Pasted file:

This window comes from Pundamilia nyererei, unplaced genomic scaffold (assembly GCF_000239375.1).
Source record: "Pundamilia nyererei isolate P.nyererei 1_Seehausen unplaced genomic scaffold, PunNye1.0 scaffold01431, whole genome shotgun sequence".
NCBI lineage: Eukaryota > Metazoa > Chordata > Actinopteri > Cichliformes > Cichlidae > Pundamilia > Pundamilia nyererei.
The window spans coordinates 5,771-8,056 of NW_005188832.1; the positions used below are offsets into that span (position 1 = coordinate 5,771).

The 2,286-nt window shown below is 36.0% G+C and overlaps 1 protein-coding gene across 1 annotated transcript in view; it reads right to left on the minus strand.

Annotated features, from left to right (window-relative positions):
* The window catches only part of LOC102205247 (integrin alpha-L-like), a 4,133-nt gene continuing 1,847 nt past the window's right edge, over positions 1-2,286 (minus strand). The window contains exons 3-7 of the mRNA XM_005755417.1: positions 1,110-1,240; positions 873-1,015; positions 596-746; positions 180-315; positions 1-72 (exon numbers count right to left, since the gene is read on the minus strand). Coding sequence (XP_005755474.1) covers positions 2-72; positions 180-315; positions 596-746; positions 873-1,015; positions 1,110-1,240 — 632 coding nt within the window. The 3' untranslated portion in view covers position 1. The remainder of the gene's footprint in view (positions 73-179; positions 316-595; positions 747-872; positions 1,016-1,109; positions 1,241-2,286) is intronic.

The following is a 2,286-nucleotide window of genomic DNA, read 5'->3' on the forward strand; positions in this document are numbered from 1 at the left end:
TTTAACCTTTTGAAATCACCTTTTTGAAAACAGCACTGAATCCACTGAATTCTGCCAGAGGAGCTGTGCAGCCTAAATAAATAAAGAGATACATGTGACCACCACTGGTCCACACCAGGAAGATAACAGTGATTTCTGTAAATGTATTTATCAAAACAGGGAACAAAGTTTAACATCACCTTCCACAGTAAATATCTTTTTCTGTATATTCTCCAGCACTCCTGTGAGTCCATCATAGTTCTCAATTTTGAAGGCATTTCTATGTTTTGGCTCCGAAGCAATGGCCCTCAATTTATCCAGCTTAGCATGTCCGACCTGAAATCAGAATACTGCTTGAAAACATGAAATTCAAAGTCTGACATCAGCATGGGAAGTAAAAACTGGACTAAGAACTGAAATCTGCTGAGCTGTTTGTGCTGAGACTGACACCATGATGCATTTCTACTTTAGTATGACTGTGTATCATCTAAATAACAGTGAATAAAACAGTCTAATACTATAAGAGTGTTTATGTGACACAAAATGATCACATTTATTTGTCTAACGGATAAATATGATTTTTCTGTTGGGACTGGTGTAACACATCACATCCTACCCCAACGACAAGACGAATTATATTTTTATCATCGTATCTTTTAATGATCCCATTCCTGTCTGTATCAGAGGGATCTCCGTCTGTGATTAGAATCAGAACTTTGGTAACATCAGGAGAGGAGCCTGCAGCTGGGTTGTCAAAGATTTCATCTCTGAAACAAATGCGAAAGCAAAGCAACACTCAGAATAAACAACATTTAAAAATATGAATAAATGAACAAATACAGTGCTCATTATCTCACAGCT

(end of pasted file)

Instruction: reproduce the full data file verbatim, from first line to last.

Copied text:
This window comes from Pundamilia nyererei, unplaced genomic scaffold (assembly GCF_000239375.1).
Source record: "Pundamilia nyererei isolate P.nyererei 1_Seehausen unplaced genomic scaffold, PunNye1.0 scaffold01431, whole genome shotgun sequence".
NCBI lineage: Eukaryota > Metazoa > Chordata > Actinopteri > Cichliformes > Cichlidae > Pundamilia > Pundamilia nyererei.
The window spans coordinates 5,771-8,056 of NW_005188832.1; the positions used below are offsets into that span (position 1 = coordinate 5,771).

The 2,286-nt window shown below is 36.0% G+C and overlaps 1 protein-coding gene across 1 annotated transcript in view; it reads right to left on the minus strand.

Annotated features, from left to right (window-relative positions):
* The window catches only part of LOC102205247 (integrin alpha-L-like), a 4,133-nt gene continuing 1,847 nt past the window's right edge, over positions 1-2,286 (minus strand). The window contains exons 3-7 of the mRNA XM_005755417.1: positions 1,110-1,240; positions 873-1,015; positions 596-746; positions 180-315; positions 1-72 (exon numbers count right to left, since the gene is read on the minus strand). Coding sequence (XP_005755474.1) covers positions 2-72; positions 180-315; positions 596-746; positions 873-1,015; positions 1,110-1,240 — 632 coding nt within the window. The 3' untranslated portion in view covers position 1. The remainder of the gene's footprint in view (positions 73-179; positions 316-595; positions 747-872; positions 1,016-1,109; positions 1,241-2,286) is intronic.

The following is a 2,286-nucleotide window of genomic DNA, read 5'->3' on the forward strand; positions in this document are numbered from 1 at the left end:
TTTAACCTTTTGAAATCACCTTTTTGAAAACAGCACTGAATCCACTGAATTCTGCCAGAGGAGCTGTGCAGCCTAAATAAATAAAGAGATACATGTGACCACCACTGGTCCACACCAGGAAGATAACAGTGATTTCTGTAAATGTATTTATCAAAACAGGGAACAAAGTTTAACATCACCTTCCACAGTAAATATCTTTTTCTGTATATTCTCCAGCACTCCTGTGAGTCCATCATAGTTCTCAATTTTGAAGGCATTTCTATGTTTTGGCTCCGAAGCAATGGCCCTCAATTTATCCAGCTTAGCATGTCCGACCTGAAATCAGAATACTGCTTGAAAACATGAAATTCAAAGTCTGACATCAGCATGGGAAGTAAAAACTGGACTAAGAACTGAAATCTGCTGAGCTGTTTGTGCTGAGACTGACACCATGATGCATTTCTACTTTAGTATGACTGTGTATCATCTAAATAACAGTGAATAAAACAGTCTAATACTATAAGAGTGTTTATGTGACACAAAATGATCACATTTATTTGTCTAACGGATAAATATGATTTTTCTGTTGGGACTGGTGTAACACATCACATCCTACCCCAACGACAAGACGAATTATATTTTTATCATCGTATCTTTTAATGATCCCATTCCTGTCTGTATCAGAGGGATCTCCGTCTGTGATTAGAATCAGAACTTTGGTAACATCAGGAGAGGAGCCTGCAGCTGGGTTGTCAAAGATTTCATCTCTGAAACAAATGCGAAAGCAAAGCAACACTCAGAATAAACAACATTTAAAAATATGAATAAATGAACAAATACAGTGCTCATTATCTCACAGCT